Characterization of a palytoxin-induced non-selective cation channel in mouse megakaryocytes. (5/591)

We used the whole-cell clamp and fura-2 techniques to study the membrane current and intracellular Ca2+ concentration ([Ca2+]i) changes of mouse megakaryocytes in response to palytoxin (PTX), a highly potent marine toxin. At a holding potential of -60 mV, PTX induced a sustained inward current in a dose-dependent manner. The reversal potentials measured in the presence of various extracellular major cations indicated that the PTX-induced channel had a non-selective permeability to alkali metal ions. Although elimination of intracellular Ca2+ had no effect on the PTX-induced current, removal of external Ca2+ inhibited the current activation. During the sustained phase of the PTX-induced current, treatment with ADP activated an additional current. Pretreatment with ouabain, an inhibitor of Na+-K+-ATPase, suppressed the PTX-induced current. During the stable phase of the PTX-induced current, challenge with NiCl2 (5 mM) or 2,4-dichlorobenzamil (DCB, 25 microM), a non-selective cation channel blocker, partially reversed the current. Simultaneous measurement of the membrane current and [Ca2+]i showed that PTX induced the current response without increasing the [Ca2+]i. Taken together, these results indicate that PTX induces a non-selective cation channel in mouse megakaryocytes. This channel is distinct from the ADP-operated channel and is sensitive to ouabain, NiCl2 and DCB.  (+info)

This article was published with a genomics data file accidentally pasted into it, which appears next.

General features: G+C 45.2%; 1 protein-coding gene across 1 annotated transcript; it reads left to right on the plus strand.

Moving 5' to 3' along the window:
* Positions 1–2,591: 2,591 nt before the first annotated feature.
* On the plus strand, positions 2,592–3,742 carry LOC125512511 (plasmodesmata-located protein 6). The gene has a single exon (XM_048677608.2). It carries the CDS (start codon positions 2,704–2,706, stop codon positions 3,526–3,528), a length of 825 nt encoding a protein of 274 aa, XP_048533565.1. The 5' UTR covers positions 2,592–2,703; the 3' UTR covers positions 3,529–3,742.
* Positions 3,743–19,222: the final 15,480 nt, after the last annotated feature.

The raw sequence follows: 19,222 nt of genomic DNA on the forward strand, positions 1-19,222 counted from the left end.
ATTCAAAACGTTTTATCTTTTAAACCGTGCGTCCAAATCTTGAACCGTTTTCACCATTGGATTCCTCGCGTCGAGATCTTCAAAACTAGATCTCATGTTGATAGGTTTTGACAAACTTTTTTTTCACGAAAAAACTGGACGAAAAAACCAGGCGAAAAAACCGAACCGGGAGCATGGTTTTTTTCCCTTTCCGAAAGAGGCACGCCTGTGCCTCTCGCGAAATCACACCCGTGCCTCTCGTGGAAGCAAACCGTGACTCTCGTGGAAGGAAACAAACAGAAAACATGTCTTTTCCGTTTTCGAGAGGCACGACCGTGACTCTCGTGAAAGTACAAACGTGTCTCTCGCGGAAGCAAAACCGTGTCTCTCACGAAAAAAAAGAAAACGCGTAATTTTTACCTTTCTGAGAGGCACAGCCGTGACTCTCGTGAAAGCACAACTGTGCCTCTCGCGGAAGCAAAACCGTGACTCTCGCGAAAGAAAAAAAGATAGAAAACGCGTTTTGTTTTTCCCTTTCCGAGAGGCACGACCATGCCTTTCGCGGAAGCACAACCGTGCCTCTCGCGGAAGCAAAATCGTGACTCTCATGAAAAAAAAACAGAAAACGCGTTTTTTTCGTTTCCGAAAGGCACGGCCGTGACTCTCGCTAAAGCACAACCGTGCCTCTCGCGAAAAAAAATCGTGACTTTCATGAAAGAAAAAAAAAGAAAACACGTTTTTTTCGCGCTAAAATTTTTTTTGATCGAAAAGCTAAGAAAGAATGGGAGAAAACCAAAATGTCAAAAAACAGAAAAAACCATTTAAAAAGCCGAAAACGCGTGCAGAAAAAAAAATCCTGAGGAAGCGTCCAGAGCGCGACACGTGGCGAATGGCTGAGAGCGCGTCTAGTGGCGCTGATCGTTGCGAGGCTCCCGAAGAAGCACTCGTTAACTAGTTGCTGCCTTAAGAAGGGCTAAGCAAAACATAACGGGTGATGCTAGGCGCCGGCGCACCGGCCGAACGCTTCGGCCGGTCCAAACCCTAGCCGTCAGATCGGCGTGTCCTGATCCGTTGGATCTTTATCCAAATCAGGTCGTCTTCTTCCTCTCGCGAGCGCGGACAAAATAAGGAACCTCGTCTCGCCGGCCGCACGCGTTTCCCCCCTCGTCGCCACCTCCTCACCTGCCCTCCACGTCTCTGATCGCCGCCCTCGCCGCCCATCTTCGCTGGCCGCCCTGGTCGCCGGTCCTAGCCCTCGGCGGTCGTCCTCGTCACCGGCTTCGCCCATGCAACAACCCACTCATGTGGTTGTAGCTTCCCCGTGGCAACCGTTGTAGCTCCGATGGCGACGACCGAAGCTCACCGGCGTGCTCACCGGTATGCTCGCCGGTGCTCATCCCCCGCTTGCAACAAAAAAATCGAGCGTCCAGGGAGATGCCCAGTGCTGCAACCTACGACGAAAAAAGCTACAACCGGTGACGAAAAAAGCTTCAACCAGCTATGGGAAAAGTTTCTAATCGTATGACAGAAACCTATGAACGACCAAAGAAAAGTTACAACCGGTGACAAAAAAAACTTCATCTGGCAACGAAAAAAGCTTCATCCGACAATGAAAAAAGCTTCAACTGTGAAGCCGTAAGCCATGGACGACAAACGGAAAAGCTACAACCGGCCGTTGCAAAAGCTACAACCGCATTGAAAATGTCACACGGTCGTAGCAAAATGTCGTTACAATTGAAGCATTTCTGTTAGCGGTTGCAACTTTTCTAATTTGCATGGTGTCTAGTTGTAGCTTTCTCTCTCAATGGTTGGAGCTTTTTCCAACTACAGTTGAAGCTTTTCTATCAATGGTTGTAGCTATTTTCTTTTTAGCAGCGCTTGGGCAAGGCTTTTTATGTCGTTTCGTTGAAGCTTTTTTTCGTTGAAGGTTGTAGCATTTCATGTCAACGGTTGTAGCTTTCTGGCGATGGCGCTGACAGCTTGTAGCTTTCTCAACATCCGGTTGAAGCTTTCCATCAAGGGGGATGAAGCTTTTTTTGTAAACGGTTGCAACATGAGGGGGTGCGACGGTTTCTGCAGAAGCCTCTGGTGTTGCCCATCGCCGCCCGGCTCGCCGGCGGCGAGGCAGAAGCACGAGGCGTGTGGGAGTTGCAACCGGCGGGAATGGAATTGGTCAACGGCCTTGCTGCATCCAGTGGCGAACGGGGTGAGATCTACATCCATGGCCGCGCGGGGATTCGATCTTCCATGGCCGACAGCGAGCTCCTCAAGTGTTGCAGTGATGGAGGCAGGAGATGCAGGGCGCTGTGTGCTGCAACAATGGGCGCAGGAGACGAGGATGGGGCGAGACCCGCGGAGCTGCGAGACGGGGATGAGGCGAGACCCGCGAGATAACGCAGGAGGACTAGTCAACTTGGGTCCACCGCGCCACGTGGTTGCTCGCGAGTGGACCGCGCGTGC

Determination of acrylamide monomer in polyacrylamide degradation studies by high-performance liquid chromatography. (6/591)

A high-performance liquid chromatography method using C18 and ion-exchange columns in series is developed for the determination of acrylamide and acrylic acid monomers in polymeric samples. The C18 column acts as a guard column, trapping surfactants and impurities and retaining the nonionic species. The ion-exchange column then separates the monomers according to their respective ionic strengths. This method has been proven in the laboratory to work successfully for all types of acrylamide/acrylic acid polymers and matrices. Detection limits for both monomers can be achieved in the parts-per-billion range. The method is used to study the possible degradation of polyacrylamide to acrylamide monomer in the presence of glyphosate (a herbicide) and sunlight. Polyacrylamide is used as a spray drift reduction aid in combination with glyphosate. In normal applications, the polymer and herbicide are in contact with each other in the presence of sunlight. The results show that the polymer does not degrade to acrylamide in the presence of glyphosate or sunlight or any combination of the two. It is also observed that glyphosate influences the solubility of polyacrylamide, and care must be used when combining the two.  (+info)

In vitro characterization of a novel polymeric-based pH-sensitive liposome system. (7/591)